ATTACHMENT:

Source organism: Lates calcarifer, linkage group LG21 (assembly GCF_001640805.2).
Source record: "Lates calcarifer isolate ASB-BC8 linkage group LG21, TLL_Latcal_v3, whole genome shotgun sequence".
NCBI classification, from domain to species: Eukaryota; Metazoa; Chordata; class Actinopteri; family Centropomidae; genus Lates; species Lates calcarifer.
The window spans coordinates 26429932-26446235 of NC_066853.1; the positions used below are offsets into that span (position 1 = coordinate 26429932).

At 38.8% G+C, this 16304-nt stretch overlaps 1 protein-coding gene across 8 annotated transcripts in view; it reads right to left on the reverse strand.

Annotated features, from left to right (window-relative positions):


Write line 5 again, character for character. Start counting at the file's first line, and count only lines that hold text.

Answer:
At 38.8% G+C, this 16304-nt stretch overlaps 1 protein-coding gene across 8 annotated transcripts in view; it reads right to left on the reverse strand.